Just a couple of years back, it looked like the Big 12 would be dismantled by conference realignment, not the Big East (or whatever the remaining scraps of the Big East are going to be called).
The conference lost two of its cornerstone programs in Nebraska and Texas A&M, to the Big Ten and SEC, respectively. Further, Mizzou joined the Aggies in heading south, while Colorado bore due west for the Pac-12. Luckily, and seemingly at the 11th Hour, the Big 12 managed to keep Texas and Oklahoma on board.
But the league that had been one of the most historically and competitively viable over the course of decades had shrank from 14 to 10 schools. The name had never been viable, but now the league had lost something very significant in terms of its branding: A conference championship game.
From 1996 until 2010, the Big 12 had held a title game between the winner of the North and South divisions. The games were held in a neutral location, and stops included Arrowhead Stadium in Kansas City, Reliant Stadium in Houston and most recently Cowboys Stadium in Dallas. Oklahoma had appeared in a league-high eight championship games, winning seven. Nebraska had appeared in six but had only won two. Texas had won three.
Despite Colorado’s recent tumble into the dumpster, the Buffaloes made four appearances in the game in the five years between 2001 and 2005, beating Texas in 2001.
Once the league shrank from 14 to its current 10 teams, the Big 12 was no longer allowed to hold a championship game. NCAA bylaws stipulate that a conference must have at least 12 teams to host a game — thus the Big Ten’s mad scramble to add Nebraska and the Pac-12’s for Colorado to move up to the legal threshold.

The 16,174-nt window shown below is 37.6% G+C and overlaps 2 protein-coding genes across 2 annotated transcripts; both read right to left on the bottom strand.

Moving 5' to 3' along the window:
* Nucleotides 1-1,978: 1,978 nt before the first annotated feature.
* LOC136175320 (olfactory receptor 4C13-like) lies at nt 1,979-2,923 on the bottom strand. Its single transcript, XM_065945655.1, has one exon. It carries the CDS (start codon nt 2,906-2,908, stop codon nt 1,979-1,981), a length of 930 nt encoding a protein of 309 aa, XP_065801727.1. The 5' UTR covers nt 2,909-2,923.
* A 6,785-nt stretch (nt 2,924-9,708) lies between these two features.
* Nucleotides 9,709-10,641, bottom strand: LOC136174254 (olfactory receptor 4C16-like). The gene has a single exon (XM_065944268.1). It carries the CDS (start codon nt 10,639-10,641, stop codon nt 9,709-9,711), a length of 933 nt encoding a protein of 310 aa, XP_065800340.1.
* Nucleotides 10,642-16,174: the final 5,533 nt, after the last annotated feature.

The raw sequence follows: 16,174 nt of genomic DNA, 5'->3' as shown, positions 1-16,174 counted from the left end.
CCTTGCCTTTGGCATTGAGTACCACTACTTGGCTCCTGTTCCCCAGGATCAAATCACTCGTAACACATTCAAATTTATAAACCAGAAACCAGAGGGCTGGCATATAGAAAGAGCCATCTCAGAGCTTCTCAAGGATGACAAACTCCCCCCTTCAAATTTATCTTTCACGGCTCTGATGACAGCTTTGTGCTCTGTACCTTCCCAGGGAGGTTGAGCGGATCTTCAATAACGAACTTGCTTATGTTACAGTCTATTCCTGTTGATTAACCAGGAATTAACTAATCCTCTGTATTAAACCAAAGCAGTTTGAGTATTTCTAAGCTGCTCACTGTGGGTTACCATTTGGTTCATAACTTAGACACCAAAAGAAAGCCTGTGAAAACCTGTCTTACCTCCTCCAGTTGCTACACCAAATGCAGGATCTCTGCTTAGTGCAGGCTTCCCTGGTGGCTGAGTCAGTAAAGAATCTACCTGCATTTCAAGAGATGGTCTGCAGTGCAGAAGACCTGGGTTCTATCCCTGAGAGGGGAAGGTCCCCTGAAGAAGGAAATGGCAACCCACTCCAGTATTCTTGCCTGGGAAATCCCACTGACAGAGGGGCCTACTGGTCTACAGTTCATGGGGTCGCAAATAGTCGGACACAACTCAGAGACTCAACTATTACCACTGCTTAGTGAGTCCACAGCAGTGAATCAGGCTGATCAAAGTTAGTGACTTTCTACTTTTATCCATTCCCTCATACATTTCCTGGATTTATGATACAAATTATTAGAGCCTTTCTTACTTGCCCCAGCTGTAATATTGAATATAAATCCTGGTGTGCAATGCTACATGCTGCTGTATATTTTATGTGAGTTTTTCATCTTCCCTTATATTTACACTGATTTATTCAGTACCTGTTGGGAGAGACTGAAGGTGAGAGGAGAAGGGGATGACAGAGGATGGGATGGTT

There have been rumblings of commissioner Bob Bowlsby petitioning the NCAA for a league title game despite only having 10 teams.
However, recently, Bowlsby crunched the numbers. As great as these games are for television advertising dollars (or seem to be), he pointed out that, by and large, the conference championship games of every league save for the SEC have been under-the-radar disappointments at best and overwhelming failures at worst.
“Would we go back to a conference championship game?” Bowlsby asked Berry Tramel of The Oklahoman. “Take a look at the attendance on the conference championship games this year and take a look at the TV ratings. They aren’t the kind of things that are going to invite you to take that up as a new business proposition.”
Tramel points out that with the exception of the SEC, most conferences have trouble drawing fans to their championship games. “In 2012, the Big Ten title game in Indianapolis matching Wisconsin and Nebraska drew 41,260,” he writes. “The ACC title game in Charlotte, N.C., matching Florida State and Georgia Tech drew an announced crowd of 64,778 to 73,778-seat Bank of America Stadium, but eight sections of the stadium were tarped off, tickets were reported being sold for $2-4 and ESPN estimated a crowd no bigger than 30,000. And the Pac-12 title game, played at Stanford Stadium and matching Stanford and UCLA, drew just 31,622.”
That’s not good.
Oklahoma and Kansas State tied for the conference championship in 2012, but quarterback Collin Klein’s Wildcats hoisted the hardware after beating the Sooners in Norman. So, yes, while watching Little Manhattan’s finest first take home the trophies and then get crushed by Oregon in the Fiesta Bowl had to be disappointing for Boomer fans who would have loved to have taken one more shot at the title.
However, those fans should not be getting their hopes up for a game anytime soon.
From the looks of it, that might just be a good thing.
What do you think? Should the Big 12 expand and add a game, or leave the round-robin schedule as is? Sound off in the comments below!